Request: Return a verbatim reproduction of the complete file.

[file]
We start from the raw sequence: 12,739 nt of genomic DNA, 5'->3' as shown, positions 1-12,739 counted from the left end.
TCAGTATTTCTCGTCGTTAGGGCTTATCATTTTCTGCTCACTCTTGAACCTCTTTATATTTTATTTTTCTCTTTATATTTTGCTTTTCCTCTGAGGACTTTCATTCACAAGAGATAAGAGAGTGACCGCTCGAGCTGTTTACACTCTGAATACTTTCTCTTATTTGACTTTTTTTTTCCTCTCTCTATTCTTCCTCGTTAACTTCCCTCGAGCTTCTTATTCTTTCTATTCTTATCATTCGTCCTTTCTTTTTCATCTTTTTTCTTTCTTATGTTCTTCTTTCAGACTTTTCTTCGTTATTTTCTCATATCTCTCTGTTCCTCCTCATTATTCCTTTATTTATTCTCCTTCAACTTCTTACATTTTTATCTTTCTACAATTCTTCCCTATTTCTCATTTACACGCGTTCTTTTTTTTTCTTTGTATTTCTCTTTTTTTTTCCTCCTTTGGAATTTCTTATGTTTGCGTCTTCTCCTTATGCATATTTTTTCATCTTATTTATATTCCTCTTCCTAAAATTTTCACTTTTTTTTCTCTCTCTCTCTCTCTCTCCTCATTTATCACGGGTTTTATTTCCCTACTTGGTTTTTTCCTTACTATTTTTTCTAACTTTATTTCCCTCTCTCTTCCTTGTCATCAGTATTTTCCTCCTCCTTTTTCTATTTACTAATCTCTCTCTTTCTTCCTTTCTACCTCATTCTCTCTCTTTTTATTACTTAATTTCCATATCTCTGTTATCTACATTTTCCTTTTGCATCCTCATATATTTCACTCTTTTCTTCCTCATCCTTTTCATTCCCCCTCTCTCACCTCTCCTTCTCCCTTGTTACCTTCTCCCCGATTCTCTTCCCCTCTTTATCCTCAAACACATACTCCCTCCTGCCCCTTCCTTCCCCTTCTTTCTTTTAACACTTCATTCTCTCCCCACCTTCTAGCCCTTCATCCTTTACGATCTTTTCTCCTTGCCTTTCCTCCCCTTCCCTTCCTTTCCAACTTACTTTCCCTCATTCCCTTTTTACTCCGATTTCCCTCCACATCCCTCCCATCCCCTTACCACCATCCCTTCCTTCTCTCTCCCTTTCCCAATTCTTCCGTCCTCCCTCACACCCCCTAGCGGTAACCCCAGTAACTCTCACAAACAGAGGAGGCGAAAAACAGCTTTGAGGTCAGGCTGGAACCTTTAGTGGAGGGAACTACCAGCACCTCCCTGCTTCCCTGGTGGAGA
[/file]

We start from the raw sequence: 12,739 nt of genomic DNA, 5'->3' as shown, positions 1-12,739 counted from the left end.
TCAGTATTTCTCGTCGTTAGGGCTTATCATTTTCTGCTCACTCTTGAACCTCTTTATATTTTATTTTTCTCTTTATATTTTGCTTTTCCTCTGAGGACTTTCATTCACAAGAGATAAGAGAGTGACCGCTCGAGCTGTTTACACTCTGAATACTTTCTCTTATTTGACTTTTTTTTTCCTCTCTCTATTCTTCCTCGTTAACTTCCCTCGAGCTTCTTATTCTTTCTATTCTTATCATTCGTCCTTTCTTTTTCATCTTTTTTCTTTCTTATGTTCTTCTTTCAGACTTTTCTTCGTTATTTTCTCATATCTCTCTGTTCCTCCTCATTATTCCTTTATTTATTCTCCTTCAACTTCTTACATTTTTATCTTTCTACAATTCTTCCCTATTTCTCATTTACACGCGTTCTTTTTTTTTCTTTGTATTTCTCTTTTTTTTTCCTCCTTTGGAATTTCTTATGTTTGCGTCTTCTCCTTATGCATATTTTTTCATCTTATTTATATTCCTCTTCCTAAAATTTTCACTTTTTTTTCTCTCTCTCTCTCTCTCTCCTCATTTATCACGGGTTTTATTTCCCTACTTGGTTTTTTCCTTACTATTTTTTCTAACTTTATTTCCCTCTCTCTTCCTTGTCATCAGTATTTTCCTCCTCCTTTTTCTATTTACTAATCTCTCTCTTTCTTCCTTTCTACCTCATTCTCTCTCTTTTTATTACTTAATTTCCATATCTCTGTTATCTACATTTTCCTTTTGCATCCTCATATATTTCACTCTTTTCTTCCTCATCCTTTTCATTCCCCCTCTCTCACCTCTCCTTCTCCCTTGTTACCTTCTCCCCGATTCTCTTCCCCTCTTTATCCTCAAACACATACTCCCTCCTGCCCCTTCCTTCCCCTTCTTTCTTTTAACACTTCATTCTCTCCCCACCTTCTAGCCCTTCATCCTTTACGATCTTTTCTCCTTGCCTTTCCTCCCCTTCCCTTCCTTTCCAACTTACTTTCCCTCATTCCCTTTTTACTCCGATTTCCCTCCACATCCCTCCCATCCCCTTACCACCATCCCTTCCTTCTCTCTCCCTTTCCCAATTCTTCCGTCCTCCCTCACACCCCCTAGCGGTAACCCCAGTAACTCTCACAAACAGAGGAGGCGAAAAACAGCTTTGAGGTCAGGCTGGAACCTTTAGTGGAGGGAACTACCAGCACCTCCCTGCTTCCCTGGTGGAGA